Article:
Given the soaring temperatures plus their arduous workload on the field, the UAE national team’s cricketers would have been forgiven for putting their feet up whenever time permits this week.
Especially Rameez Shahzad, who was forced to retire hurt during the first one-day international of their three-game series against West Indies in Sharjah on Sunday.
The team themselves have suffered two bruising defeats so far against their illustrious opponents, while Rameez suffered a literal blow when he was hit on the head by a well-directed bouncer from Odean Smith.
Rather than sit inside and lick his wounds, though, he has been back out in the heat, doing what he can to help bring about what he hopes will be a lasting impact on the game here.
The 35-year-old batter is one of three UAE internationals who are coaching at a new training centre, called Zenith Cricket Academy. On Wednesday afternoon, the day after the second ODI, he was running the rule over the academy’s high-performance players, who are enrolled in a progamme called “Road to UAE” run by the Vision Next event management company.
The premise is that Rameez, Salman Farooq and Nasir Aziz – his fellow coaches – will be able to draw on their own experiences in the game here to help guide those aspiring to follow them.
“Growing up I played a lot of cricket in UAE and I thought, ‘What can we do differently in our training?’,” Rameez said.
“We would do nets for 10 or 15 minutes, bowl for a bit, field for a bit, then go back home. It is the same process, over and over. It keeps on going.
“The question is how can we get the best youngsters and what can we do to improve that? I was coaching at an academy, and changed the set up a bit so the kids would bat for an hour or more.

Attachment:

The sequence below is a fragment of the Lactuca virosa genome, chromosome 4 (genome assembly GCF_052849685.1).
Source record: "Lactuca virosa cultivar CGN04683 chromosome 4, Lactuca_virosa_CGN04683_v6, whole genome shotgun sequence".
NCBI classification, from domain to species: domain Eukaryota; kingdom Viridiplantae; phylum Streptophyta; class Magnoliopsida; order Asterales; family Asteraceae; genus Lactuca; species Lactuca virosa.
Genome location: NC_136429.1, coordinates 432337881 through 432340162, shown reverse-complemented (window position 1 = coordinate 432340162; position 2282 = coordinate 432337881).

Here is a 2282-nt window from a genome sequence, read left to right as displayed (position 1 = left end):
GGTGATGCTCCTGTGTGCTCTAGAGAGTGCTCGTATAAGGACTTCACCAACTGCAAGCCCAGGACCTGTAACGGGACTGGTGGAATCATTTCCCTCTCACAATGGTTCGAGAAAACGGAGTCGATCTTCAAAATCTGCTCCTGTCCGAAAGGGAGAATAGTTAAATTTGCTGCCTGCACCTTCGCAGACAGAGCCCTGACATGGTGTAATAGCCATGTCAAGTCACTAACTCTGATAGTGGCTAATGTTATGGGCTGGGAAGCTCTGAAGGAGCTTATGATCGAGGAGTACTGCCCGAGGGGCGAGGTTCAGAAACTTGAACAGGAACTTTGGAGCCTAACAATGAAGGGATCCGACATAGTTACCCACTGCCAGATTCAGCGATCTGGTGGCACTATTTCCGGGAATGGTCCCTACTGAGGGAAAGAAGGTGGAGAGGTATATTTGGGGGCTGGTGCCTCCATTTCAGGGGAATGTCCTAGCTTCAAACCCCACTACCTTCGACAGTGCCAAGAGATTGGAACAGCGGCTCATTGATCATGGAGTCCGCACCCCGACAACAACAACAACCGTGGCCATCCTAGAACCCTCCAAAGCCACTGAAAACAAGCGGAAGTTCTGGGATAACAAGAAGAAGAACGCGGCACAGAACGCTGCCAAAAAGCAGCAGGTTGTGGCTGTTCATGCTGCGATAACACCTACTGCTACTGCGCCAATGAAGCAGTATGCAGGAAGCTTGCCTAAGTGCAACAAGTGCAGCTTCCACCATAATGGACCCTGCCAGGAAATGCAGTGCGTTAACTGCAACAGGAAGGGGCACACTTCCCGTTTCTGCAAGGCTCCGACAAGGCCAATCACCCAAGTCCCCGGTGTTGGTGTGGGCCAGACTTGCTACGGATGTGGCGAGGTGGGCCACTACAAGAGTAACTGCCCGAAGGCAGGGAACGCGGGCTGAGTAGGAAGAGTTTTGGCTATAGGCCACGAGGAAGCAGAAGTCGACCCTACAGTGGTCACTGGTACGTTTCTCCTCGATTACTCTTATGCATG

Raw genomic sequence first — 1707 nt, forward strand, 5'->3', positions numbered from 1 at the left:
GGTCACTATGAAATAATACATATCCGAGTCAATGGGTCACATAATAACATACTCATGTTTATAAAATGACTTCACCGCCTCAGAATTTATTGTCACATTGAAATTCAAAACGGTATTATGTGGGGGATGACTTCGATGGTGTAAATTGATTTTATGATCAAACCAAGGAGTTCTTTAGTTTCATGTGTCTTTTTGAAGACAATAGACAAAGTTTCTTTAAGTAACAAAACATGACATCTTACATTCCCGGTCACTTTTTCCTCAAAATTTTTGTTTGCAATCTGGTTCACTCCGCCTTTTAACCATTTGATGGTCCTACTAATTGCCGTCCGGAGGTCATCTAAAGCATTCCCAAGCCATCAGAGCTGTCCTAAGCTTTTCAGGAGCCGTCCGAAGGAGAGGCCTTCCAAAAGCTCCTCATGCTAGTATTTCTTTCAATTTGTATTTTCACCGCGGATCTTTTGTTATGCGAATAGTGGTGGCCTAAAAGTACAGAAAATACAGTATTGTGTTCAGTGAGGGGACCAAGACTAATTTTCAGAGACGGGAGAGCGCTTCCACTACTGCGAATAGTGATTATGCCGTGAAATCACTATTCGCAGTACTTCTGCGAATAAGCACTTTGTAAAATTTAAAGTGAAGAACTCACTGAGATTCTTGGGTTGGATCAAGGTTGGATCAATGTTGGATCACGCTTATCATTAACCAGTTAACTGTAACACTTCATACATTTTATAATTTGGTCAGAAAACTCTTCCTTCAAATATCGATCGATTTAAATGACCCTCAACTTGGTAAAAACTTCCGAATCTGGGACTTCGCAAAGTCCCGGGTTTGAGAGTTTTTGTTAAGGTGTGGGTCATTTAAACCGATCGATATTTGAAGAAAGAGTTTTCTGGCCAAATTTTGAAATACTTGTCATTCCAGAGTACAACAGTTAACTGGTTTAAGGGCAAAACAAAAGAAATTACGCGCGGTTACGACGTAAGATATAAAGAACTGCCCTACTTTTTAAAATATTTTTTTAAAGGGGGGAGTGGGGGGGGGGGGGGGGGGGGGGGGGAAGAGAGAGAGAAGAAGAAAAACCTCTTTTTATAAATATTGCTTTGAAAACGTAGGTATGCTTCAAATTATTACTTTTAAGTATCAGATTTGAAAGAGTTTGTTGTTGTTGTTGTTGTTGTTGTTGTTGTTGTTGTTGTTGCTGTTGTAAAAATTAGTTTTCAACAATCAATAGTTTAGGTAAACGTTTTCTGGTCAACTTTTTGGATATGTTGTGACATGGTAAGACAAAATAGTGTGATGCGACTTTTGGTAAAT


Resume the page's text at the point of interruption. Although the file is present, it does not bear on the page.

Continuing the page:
“They were begging, saying, ‘We don’t want to bat anymore.’ It was the same with bowling. We would do things like tire them out before the session, then make them bat.
“We didn’t discuss any of these things. We wouldn’t tell them. Then slowly, when I saw them buying into this I pointed out to them that when you are tired out, you still have to perform your best.”
The programme is capped at 40 players, each of whom is seen as a potential UAE player in the future.
“For now, we have 14- to 19-year-olds, and the idea is for them to end up playing for UAE age group sides, and then hopefully the men’s in the future,” Farooq said.
“Nasir, Rameez and I have played a lot of cricket together in the past. We get along well. We know about Nasir’s cricket credentials, but he is also one of the hardest working coaches that I’ve seen.”
The academy plans to have exchange programmes overseas with organisations such as English county side Sussex, Pakistan Super League franchise Lahore Qalandars, and Delhi Capitals from the Indian Premier League.
They also have an affiliation with a sports mechanics and data analysis specialist in India, Ramakrishnan Subramanian, who has previously worked with the India team as well as Chennai Super Kings.
While Rameez hopes those opportunities will help the academy’s young players understand what is required in the elite game, he says the guiding principle will be hard work.
“We all [the three coaches] have been part of the set up, and I still am, so we know what they have facing them in the future,” Rameez said.
“We do Yo-Yo testing, the 2km runs, everything that they are going to have to do, but then we push them a bit more.
“If the target is 8mins 30 [for 2kms] they have to do it under 7min 30. So by the time they get there, they will be ready. We are trying our level best to push these kids.”